All the help we got with our newborn

Caring for a newborn is hard work but not in the way I expected it to. It’s a roller coaster of numerous small, repetitive tasks, and it’s surprisingly difficult to do by oneself or even by a couple. My account of how my husband and I have been taking care of our baby would be terrible incomplete without mentioning all the people who’ve been helping us.

The first week: help from the maternity nurse

During the first two weeks, things were completely unpredictable. I pretty much had no idea what was going on. Luckily, in the Netherlands they have the wonderful system that for the first week a nurse comes to your house for about 6-8 hours a day and helps you with everything baby- and house-related. She helped me breastfeed, change diapers, take care of the house as well as of the baby. It is so, so great to have someone like that come and help in the first week after a baby is born! It is amazing.

While the nurse was at home, she helped me get a rhythm. She made sure that William fed every 3 hours (he was sleeping a lot of the time, so we may have forgotten to feed him otherwise). She reminded me to eat lunch or take a nap, which were all good ideas.

In the evenings when Jacob and I were taking care of the baby alone, it hit me how we really had no idea what we were doing, and at the same time there wasn’t so much we could get wrong. If he was crying, we’d: 1) try to feed him, 2) change his diaper, 3) cuddle him, so he falls asleep. It all felt so uncertain and strangely new but also strangely simple and repetitive. It was sometimes difficult in the evenings if he got fussy and cried for 10-15 minutes, but soon enough we figured out how to comfort him, so he could sleep.

The second week: help from my mom

Fortunately, my mom came to help out during our second week postpartum. That was very helpful because I was now able to take care of the baby a bit more but couldn’t also manage with all the housework. Jacob, my husband, was doing a lot of the housework, but he was also back to work full-time, so any help was highly appreciated.

My mom did all kinds of things such as run a laundry, load and unload the dishwasher, and cook. She also helped me take care of William, figure out how to dress him appropriately for the weather, hold him, so I can take a shower, and really everything else that he needed. It was very helpful and calming to have my mom by my side with my baby.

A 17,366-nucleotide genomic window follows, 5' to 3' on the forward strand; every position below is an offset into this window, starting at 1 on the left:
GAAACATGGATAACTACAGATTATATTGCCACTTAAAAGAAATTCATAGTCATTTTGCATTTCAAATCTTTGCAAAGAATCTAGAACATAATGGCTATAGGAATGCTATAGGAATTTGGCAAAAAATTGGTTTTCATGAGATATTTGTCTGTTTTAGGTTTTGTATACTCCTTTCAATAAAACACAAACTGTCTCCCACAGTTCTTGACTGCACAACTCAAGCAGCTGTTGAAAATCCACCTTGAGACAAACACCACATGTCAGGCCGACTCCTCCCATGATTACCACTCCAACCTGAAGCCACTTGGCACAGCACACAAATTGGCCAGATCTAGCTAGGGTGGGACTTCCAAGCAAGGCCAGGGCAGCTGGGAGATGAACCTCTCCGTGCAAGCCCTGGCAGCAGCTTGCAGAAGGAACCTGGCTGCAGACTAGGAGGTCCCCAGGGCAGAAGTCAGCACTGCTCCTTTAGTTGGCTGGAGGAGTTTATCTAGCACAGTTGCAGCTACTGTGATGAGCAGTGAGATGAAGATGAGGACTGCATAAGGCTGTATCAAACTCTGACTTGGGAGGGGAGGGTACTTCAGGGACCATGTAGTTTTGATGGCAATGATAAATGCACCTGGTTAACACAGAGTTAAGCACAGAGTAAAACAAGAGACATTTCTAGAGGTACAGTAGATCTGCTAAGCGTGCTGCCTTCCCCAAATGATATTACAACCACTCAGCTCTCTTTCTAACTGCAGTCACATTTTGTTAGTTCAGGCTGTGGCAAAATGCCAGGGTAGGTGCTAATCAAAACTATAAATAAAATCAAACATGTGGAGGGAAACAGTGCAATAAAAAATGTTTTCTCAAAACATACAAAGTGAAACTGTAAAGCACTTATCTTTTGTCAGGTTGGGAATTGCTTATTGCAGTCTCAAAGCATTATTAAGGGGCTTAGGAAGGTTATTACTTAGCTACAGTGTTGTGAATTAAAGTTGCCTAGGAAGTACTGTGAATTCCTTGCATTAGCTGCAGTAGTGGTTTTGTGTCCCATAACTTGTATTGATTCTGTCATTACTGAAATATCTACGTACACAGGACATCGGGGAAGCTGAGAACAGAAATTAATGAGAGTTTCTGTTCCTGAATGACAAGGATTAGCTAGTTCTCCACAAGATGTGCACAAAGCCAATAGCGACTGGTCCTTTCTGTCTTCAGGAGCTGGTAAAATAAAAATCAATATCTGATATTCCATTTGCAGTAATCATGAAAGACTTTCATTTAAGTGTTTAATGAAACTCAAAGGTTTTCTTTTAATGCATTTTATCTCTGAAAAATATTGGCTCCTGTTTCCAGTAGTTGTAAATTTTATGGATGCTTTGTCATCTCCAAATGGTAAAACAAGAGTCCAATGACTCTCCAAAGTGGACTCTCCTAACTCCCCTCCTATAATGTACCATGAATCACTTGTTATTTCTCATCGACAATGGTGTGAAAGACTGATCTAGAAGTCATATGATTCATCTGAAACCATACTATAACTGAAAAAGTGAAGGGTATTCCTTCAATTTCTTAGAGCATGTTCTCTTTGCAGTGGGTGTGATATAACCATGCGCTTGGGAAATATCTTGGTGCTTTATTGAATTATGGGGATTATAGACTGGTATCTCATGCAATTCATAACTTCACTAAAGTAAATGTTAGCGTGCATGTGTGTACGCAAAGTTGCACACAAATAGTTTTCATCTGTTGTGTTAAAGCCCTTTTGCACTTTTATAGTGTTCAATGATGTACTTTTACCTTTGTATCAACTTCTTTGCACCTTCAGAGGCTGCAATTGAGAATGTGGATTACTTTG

Recently, in William’s third month, my mom came to visit and help again. How good it is to have someone else help out with taking care of a baby! Not only was I more relaxed because I had more time to rest; I was also a better mom, wife, daughter, and friend (I believe) because I had more time to myself, so then I could be better to my close people. And also, it helps to have someone hold your baby while you’re peeing, so he doesn’t cry. (To be fair, when we’re alone at home, sometimes he just cries while I’m peeing, and it’s not the end of the world.)

On our own

From the third week on, Jacob, William, and I were left on our own. At first, I was rather scared! With Jacob at work, how was I going to take care of William for a whole day?! Luckily, once we spent a few days on our own, I realized it wasn’t that bad. We were managing pretty well – after all, the things that really had to be done were that I had to eat and go to the bathroom and he had to eat, get his diaper changed, get cuddled, and sleep. Everything else was optional.

I slowly figured out how to pee before he started crying and shower or eat while he was sleeping. I felt like a pro! We even started taking walks in the stroller when the weather was nice. Jacob, William, and I drove to appointments with the osteopath and chiropractor. On trips out of town, I breastfed in the car! Before each new activity, I felt scared about how we would manage, whether he would cry, etc. But we seemed to make it every time: even if he cried, we managed to calm him down, and things were somehow alright.

Weird note: I greatly enjoy packing William’s diaper bag. That’s something I’ve always looked forward to! Diaper bags are so cool with all their little pockets specifically created for diapers, wet wipes, towels, napkins, bottles, etc. We have a diaper bag for the stroller and a diaper backpack because I love them so much! And yes, we use them both.

Help from friends and family